Minnesota-based Biothera’s investigative drug, Imprime PGG®, is a new immunotherapy that, like Yervoy and the PD-1 monocolonal antibodies, targets the patient’s immune system rather than the cancer cells. However, Imprime PGG mobilizes and directs the much larger population of innate immune cells to recognize and kill cancer cells.

Imprime PGG binds directly to specific receptors on neutrophils and monocytes and modulates their function to partially activate the cells. This effectively raises the readiness of these cells but another trigger is required before they will recognize and kill cancer cells – the cancer cells have to be targeted, or “flagged”, by a complement-activating antibody. 9, 10, 11

Researchers hypothesized that administering Imprime PGG to cancer patients receiving anti-cancer monoclonal antibodies would redirect their innate immune cells to kill cancer cells as if they were killing invading pathogens. In short, Imprime PGG would bring this large population of innate immune cells into the fight against cancer.

Imprime PGG has been evaluated in multiple Phase 1 and 2 clinical trials in colorectal cancer (CRC), non-small lung cancer (NSCLC) and chronic lymphocytic leukemnia (CLL) and is currently under investigation in a Phase 3 CRC trial. In completed trials, substantial improvements in response rates versus historical or randomized controls were observed.12-14

Recently, Biothera announced top-line results from its randomized controlled Phase 2b clinical trial in NSCLC that evaluated the combination of Imprime PGG, cetuximab [Erbitux®, Bristol Myers-Squibb], and carboplatin/ paclitaxel compared with the cetuximab and chemotherapies alone.15

The primary endpoint of this open-label, multicenter, randomized trial in 90 patients with untreated advanced NSCLC was objective response rate (ORR). The combination of Imprime PGG with cetuximab and carboplatin/paclitaxel showed substantial and statistically significant improvement in ORR compared to the control group. Imprime PGG was also well tolerated, with adverse events consistent with toxicities attributable to the cetuximab or chemotherapy drugs alone.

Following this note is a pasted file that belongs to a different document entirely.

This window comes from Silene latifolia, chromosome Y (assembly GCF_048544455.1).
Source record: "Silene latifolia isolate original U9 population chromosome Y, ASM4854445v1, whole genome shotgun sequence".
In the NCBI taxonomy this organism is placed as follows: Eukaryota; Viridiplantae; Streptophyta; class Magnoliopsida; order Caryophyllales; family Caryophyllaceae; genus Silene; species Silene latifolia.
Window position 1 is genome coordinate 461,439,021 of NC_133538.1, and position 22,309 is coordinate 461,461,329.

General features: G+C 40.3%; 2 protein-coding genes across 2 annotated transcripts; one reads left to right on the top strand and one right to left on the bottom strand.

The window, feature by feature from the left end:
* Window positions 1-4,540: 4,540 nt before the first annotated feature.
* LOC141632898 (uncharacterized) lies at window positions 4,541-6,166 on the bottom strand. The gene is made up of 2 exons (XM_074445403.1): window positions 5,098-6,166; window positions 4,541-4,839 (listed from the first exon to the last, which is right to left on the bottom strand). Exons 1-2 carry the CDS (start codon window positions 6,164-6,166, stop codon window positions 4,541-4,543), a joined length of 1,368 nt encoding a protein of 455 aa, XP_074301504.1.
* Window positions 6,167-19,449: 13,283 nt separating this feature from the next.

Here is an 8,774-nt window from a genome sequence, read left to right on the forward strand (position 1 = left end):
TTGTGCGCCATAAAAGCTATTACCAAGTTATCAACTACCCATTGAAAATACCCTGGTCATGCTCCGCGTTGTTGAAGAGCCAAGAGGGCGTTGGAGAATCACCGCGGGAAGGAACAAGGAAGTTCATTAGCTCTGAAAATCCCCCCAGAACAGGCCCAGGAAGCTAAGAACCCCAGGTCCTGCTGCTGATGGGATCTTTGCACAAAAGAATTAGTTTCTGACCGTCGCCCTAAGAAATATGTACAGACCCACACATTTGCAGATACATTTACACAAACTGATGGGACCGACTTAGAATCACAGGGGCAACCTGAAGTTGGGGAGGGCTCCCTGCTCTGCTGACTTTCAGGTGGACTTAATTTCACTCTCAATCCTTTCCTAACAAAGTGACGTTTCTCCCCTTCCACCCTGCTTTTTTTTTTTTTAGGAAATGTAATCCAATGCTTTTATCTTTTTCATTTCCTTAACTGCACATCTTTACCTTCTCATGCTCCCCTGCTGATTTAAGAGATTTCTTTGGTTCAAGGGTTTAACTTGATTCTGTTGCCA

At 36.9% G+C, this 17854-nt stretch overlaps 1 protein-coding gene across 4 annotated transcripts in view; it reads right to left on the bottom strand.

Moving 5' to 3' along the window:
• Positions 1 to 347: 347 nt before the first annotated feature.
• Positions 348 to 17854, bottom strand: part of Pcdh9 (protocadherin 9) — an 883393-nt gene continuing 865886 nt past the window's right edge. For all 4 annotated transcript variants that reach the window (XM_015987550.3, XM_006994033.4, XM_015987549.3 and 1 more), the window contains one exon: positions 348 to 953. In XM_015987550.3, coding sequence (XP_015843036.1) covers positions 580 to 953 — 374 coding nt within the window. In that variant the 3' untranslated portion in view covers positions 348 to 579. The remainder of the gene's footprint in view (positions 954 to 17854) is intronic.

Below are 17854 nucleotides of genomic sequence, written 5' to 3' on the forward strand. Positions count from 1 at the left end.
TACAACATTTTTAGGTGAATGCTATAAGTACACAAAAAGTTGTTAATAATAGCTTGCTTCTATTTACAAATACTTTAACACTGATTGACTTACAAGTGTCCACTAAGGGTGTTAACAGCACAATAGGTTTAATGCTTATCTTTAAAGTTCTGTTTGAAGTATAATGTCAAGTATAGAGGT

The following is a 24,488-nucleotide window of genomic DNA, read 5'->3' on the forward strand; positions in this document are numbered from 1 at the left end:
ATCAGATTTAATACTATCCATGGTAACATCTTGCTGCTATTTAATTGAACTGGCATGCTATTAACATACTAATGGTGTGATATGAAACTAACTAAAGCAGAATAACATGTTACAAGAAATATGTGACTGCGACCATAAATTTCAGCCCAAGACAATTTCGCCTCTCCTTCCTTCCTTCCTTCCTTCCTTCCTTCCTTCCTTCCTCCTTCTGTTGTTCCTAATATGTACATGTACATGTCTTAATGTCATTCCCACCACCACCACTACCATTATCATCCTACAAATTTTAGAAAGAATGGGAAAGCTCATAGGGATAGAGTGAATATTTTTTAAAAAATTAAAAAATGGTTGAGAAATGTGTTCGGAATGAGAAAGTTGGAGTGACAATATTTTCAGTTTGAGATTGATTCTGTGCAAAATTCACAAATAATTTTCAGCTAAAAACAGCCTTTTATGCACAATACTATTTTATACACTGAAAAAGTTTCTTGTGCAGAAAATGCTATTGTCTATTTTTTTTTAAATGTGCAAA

The study’s ORR was improved further in the subset of subjects who tested positive for a biomarker linked to the ability of their innate immune cells to bind and respond to Imprime PGG. More importantly, a secondary endpoint of overall survival showed substantial improvement among biomarker-positive subjects.

Can Innate Immune Cells Engage in Anti-Tumor Activity? (continued)

Potential of Immunotherapies

There is little doubt that the hope for new and significantly improved cancer therapies is focused on immunotherapy. New immunotherapeutic approaches are demonstrating exciting results in the clinic. Long-term survival, the gold standard for all cancer therapies, may well rest in understanding how immunotherapies can be combined to shift the immune cell balance of power in the battle going on in the tumor microenvironment. Perhaps, it is a battle of numbers and the discovery of the ability to redirect the large populations of innate cells, like neutrophils and monocytes, to join the attack against cancer may markedly alter clinical outcomes.

By Myra Patchen, Ph.D., Chief Scientific Officer, Biothera


About Biothera

Biothera is biotechnology company that is developing a phase 3 cancer immunotherapy, Imprime PGG® for multiple indications, including colorectal cancer, non-small cell lung cancer, chronic lymphocytic leukemia and non-Hodgkin lymphoma. While other cancer immunotherapies elicit adaptive immune responses, Imprime PGG engages and redirects innate immune cells to kill antibody-targeted cancer cells.